It costs almost €2,800 per day to detain a juvenile offender in Ireland — almost 10 times as much as the European average — according to a Council of Europe report.
The next highest in terms of cost is the North, at €900 per day, followed by the Netherlands, at €608.
Although there is no figure for 29 of the 53 jurisdictions covered, the Council of Europe said the cost in Ireland was “by far the highest” across Europe.
Estimating the amount spent per day for the detention of one person in an institution for juvenile offenders in 2014, the cost in Ireland was €2,773, compared to the EU average of €284.
The data, contained in the Council of Europe annual penal statistics, includes countries in eastern Europe, the Balkans, the Caucasus, as well as Russia, where the costs are far lower.
Ireland’s institutions for the detention of children are based at Oberstown in north Dublin.
Ireland is also above average in terms of the average cost for the detention per person in all penal institutions, including the country’s prisons for adults.
The cost stands at €189 per day per inmate, compared to the European average of €101. In England and Wales it costs €116 and in Scotland it is €125 per inmate.
Figures show Ireland is significantly lower than the European average in the ratio of its people that are imprisoned at 80 per 100,000 inhabitants compared to an average of 135 per 100,000.
Ireland’s rate is significantly below England and Wales (148), Scotland (145), and Northern Ireland (91.5) In Russia, it stands at 440.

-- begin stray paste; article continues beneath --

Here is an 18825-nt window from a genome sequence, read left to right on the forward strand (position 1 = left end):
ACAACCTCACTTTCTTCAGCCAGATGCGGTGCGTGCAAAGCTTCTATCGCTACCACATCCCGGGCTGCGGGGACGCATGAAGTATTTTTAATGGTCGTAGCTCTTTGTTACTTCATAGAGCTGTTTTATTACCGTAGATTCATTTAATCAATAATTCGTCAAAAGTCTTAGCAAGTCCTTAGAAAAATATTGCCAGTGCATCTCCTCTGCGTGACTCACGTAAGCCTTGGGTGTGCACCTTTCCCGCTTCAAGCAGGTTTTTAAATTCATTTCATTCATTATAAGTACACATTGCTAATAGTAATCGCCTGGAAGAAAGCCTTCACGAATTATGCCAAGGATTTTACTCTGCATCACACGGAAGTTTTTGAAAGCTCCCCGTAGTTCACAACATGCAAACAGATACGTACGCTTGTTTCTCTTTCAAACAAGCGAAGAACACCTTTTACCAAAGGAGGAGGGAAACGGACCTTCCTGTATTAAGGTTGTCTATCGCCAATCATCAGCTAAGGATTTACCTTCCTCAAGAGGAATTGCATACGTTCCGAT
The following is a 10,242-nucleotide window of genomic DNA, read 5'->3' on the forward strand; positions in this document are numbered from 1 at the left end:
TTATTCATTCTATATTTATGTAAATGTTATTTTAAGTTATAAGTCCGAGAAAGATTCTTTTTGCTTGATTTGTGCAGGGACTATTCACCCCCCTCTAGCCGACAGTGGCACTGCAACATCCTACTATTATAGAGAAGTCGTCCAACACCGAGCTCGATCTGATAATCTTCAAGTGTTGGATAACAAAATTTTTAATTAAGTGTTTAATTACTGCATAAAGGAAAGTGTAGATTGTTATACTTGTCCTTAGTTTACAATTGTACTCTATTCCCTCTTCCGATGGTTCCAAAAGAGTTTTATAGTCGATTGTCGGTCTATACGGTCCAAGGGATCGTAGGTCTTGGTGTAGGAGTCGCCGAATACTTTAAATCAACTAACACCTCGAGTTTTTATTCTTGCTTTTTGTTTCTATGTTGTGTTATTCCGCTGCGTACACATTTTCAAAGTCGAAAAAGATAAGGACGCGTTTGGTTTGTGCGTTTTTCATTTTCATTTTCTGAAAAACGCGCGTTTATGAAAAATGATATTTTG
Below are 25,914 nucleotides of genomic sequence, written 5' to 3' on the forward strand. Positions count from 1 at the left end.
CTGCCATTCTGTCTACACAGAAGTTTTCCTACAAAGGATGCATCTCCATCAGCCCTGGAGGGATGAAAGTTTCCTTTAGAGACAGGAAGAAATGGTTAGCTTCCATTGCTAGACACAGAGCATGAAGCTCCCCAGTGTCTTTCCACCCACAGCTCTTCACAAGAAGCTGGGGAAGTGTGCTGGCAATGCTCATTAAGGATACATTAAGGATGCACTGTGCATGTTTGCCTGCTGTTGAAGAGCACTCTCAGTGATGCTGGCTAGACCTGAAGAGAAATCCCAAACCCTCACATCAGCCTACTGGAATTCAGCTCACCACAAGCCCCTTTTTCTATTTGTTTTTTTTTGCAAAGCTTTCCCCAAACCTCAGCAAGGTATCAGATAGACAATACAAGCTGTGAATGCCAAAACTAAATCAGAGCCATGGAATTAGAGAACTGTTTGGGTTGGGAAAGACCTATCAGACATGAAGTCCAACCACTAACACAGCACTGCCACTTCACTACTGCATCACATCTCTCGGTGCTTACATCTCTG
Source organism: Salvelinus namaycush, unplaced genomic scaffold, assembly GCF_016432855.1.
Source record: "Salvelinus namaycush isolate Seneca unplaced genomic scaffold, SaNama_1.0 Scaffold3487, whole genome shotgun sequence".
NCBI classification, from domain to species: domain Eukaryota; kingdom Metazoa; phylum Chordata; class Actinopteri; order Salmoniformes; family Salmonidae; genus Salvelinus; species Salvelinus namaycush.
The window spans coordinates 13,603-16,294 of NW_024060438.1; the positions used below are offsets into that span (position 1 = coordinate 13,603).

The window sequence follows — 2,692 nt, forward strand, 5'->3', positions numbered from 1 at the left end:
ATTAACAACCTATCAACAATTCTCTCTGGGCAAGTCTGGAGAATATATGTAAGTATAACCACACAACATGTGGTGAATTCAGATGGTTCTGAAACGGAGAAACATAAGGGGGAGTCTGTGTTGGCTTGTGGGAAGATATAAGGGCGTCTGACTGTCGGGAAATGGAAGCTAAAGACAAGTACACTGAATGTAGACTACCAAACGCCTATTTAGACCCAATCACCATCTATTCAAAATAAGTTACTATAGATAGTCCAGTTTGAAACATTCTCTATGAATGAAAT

The average age of prisoners is 34 in Ireland, compared to the overall average of 36. Of the EU countries, only France had a marginally lower average (33.8).
Although numbers of female prisoners have been increasing in Ireland in recent years, females account for 3.4% of the population compared to the total average of 5.4%.
In terms of types of crimes, Ireland scores higher for certain offences: assault (15% of the total, compared to the average of 9%); rape (5% v 4%); and other sexual offences (6% v 4%).
Those serving life sentences in Ireland account for 11% of all sentenced inmates — compared to 3.5% generally. But the figure is similar to our neighbours: England and Wales (10%); Northern Ireland (14%); with Scotland the highest (17%).
The average length of imprisonment in Ireland is 2.8 months, compared to the total average of 11 months. Ireland’s average is lower than England and Wales (8.5 months) and Northern Ireland (5.5 months).
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